As part of Bach Variations: A Festival, the Gabrieli Consort and Players, under the direction of conductor Paul McCreesh, will perform two programs of Bach's most sacred music on Good Friday, April 18 (St. John Passion at Alice Tully Hall), and Easter Sunday, April 20 (Easter Oratorio and Magnificat at the Church of St. Ignatius Loyola).
McCreesh's ensemble made a triumphant Lincoln Center debut last summer performing Handel's Esther during the truncated Mostly Mozart festival.
Although Bach's St. Matthew Passion is considered‹along with the B-Minor Mass‹the very summit of the composer's sacred choral repertoire, the less frequently performed St. John Passion has its strong adherents as well, and you can include among them Paul McCreesh.
"Both of Bach's Passions are in our core repertoire, and we do them with very small forces, including eight singers," he says. "The St. John Passion is an intensely dramatic piece, and the narrative lends itself to a more strongly dramatic performance. The St. Matthew Passion, on the other hand, is more contemplative in its pacing. But we never tire of doing either of these works."
Performing the St. John Passion in Alice Tully Hall is something McCreesh has anticipated ever since last summer's performance went over so well with audiences and critics. "It's a very nice hall for Baroque music," he says. "It's got a very good sound for a hall its size."
McCreesh knows that there are quite discernable differences between Alice Tully Hall‹whose acoustics were made for music‹and the Church of St. Ignatius Loyola, where the Gabrieli Consort plays its Easter Sunday performance.
"There are practical reasons why you can't do the St. John Passion in a church," McCreesh explains, noting that the scale of both of Bach's Passions are grander than most of his other sacred music. "I've played in this church before and it's quite a reverberant hall, so sound-wise, it will be a challenge. But what you lose in clarity, you gain in the bloom of the sound. And, let's face it, this music belongs in a sacred space."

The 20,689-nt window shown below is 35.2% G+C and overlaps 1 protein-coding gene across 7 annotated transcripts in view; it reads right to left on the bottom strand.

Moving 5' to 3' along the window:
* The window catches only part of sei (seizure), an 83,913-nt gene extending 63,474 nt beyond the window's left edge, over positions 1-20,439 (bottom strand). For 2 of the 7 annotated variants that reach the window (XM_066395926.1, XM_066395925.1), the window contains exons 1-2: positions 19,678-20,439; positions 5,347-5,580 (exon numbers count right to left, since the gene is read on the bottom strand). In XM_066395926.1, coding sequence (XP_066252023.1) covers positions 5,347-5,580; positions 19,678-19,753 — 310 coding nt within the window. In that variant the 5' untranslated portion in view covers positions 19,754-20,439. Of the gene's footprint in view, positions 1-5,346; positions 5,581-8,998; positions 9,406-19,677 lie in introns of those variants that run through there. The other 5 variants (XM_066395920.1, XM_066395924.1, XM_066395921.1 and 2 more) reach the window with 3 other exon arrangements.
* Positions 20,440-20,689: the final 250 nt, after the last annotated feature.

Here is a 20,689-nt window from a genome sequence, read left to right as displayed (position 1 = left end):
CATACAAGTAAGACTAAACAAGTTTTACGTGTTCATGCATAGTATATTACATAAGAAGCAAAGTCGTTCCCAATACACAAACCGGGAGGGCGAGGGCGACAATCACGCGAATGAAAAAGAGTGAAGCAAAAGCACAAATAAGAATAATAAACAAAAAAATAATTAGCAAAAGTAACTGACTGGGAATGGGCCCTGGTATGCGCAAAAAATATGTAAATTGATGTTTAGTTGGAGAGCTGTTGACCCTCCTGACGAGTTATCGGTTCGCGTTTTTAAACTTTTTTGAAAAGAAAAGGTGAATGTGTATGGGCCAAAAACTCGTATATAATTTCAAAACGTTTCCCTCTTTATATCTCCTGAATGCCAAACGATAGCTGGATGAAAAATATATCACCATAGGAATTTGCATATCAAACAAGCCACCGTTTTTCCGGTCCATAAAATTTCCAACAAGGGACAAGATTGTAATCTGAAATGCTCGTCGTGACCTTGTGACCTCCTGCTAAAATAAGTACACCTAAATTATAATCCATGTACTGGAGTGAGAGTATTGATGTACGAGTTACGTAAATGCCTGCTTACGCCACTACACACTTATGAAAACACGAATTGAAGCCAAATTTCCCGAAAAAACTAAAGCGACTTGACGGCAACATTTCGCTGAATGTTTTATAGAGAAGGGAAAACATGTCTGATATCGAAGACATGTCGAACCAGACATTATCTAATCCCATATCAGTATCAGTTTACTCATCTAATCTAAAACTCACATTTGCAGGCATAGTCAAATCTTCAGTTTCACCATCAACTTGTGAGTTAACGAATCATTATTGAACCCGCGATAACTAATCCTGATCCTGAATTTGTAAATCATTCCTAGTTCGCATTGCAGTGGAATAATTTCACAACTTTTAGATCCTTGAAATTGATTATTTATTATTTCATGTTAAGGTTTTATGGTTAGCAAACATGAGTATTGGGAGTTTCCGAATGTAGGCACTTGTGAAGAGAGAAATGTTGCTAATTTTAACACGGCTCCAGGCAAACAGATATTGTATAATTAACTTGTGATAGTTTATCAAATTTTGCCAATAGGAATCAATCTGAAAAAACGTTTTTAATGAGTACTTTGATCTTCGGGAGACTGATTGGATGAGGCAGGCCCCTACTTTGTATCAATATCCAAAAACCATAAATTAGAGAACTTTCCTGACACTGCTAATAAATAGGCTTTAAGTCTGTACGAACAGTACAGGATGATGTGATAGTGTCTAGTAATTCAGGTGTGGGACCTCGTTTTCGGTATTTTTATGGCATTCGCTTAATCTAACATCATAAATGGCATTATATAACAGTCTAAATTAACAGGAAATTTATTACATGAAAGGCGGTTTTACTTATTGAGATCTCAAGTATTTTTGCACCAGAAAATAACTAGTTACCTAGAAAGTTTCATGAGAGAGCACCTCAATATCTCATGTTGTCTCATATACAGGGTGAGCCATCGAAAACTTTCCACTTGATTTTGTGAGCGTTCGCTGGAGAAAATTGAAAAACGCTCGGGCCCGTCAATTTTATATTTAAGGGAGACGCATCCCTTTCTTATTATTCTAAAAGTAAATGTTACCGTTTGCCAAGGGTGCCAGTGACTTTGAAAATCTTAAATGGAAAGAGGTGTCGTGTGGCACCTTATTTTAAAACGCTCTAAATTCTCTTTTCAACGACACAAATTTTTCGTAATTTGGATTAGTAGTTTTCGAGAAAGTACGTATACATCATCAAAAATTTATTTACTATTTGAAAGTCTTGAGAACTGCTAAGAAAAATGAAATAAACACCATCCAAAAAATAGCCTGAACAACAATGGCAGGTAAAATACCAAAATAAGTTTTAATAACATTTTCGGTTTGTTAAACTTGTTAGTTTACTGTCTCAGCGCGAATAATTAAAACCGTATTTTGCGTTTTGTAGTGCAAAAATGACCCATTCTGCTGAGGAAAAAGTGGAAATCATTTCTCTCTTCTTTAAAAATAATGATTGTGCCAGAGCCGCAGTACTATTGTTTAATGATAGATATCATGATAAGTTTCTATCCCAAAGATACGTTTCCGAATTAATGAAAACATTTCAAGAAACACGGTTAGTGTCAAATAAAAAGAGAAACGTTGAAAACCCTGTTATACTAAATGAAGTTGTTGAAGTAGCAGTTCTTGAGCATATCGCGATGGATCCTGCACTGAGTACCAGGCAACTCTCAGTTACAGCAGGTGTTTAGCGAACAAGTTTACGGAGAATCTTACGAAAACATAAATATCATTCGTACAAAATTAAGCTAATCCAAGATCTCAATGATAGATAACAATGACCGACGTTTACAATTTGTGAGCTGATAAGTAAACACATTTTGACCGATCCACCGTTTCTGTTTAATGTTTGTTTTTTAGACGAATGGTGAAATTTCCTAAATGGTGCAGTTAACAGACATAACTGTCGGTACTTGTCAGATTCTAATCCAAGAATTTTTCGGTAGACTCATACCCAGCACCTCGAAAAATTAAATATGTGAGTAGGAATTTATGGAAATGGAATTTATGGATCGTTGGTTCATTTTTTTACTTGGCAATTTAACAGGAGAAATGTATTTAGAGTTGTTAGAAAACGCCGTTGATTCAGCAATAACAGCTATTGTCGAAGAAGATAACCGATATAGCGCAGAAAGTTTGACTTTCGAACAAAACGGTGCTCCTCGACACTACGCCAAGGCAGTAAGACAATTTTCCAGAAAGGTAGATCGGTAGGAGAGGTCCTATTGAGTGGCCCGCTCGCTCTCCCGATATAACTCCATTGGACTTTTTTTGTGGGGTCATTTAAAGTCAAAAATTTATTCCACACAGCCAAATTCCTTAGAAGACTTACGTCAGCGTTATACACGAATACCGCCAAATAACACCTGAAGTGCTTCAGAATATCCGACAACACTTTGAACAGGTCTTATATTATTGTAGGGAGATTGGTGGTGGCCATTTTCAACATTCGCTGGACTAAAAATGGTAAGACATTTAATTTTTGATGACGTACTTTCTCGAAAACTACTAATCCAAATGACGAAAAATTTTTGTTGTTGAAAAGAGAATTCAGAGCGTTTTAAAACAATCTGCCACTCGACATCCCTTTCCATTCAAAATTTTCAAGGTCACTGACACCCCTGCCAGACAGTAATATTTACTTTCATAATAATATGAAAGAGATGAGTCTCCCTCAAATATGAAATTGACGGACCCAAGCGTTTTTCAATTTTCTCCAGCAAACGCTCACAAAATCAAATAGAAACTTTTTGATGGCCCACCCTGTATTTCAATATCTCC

Rather like the St. John Passion's subordinate relationship to the more popular St. Matthew, Bach's Easter Oratorio has never received the recognition of its sacred counterpart, the Christmas Oratorio, which leaves McCreesh mystified. "I'm not quite sure why the Easter Oratorio is relatively unknown," he says, "because it's an absolutely first-rate piece."
McCreesh also notes that it's even more musically wondrous and adventurous than the Christmas Oratorio. "Bach deliberately composed the piece with each movement becoming progressively shorter, so there's an extremely subtle form of pacing going on within the entire work," he says. "As so often with Bach, there's a real visceral approach to his dramatic ideas, which makes it very exciting to both play and hear."
As for the Magnificat, whose briskness and lightness of purpose‹at least when compared with the Passions or the B-Minor Mass‹make it among the most immediately engaging of Bach's major sacred works, McCreesh says, "it's the one piece of Bach's that you never really 'know,'" most likely because the composer's pure joyousness of spirit flows through every page of the score, making it a challenge to get a handle on such emotion.
Playing Bach's music on period instruments has its advantages and disadvantages, as McCreesh is the first to admit; staying true to the music doesn't simply mean playing it exactly as it was performed in the composer's time. "I believe both the Easter Oratorio and the Magnificat are solo-voice pieces, but one has to be pragmatic," he says. "When you do these pieces in very big churches, you have to take a more logical approach based on the space, so we're doing them for two singers on each part rather than just the usual one. But that's not an un-Bachian thing to do."
McCreesh is quite outspoken on the subject of the current period-instrument movement. "On one level, period-instrument music has most certainly come of age, since you don't have to fight for the aesthetics of the movement any more," he says. "But I'm a little concerned about the middle-age laziness that's creeping into many of these groups. A lot of the exciting pioneering work that was done 25 years ago is no longer happening. There's an awful lot of compromise going on.
"What's interesting about the Gabrieli Consort and Players is we never had the luxury of making many records and making lots of money doing it," he continues. "It's our duty to be hard-line about the pertinent issues. We are serious about scholarship but we are not scholarly‹I want to keep that energy and discovery. I have always wanted to re-create the excitement of the techniques as well as the music."
McCreesh bluntly states how that excitement is re-created by his group. "We smash the hell out of the instruments!" he says with a laugh. "You've got to communicate to the audience. Even if we're hard-line on certain things, you do have to realize that, for the music to be conveyed properly, you have to bend the rules a little when you're playing in front of 1,000 people."
Kevin Filipski is a frequent contributor to Playbill.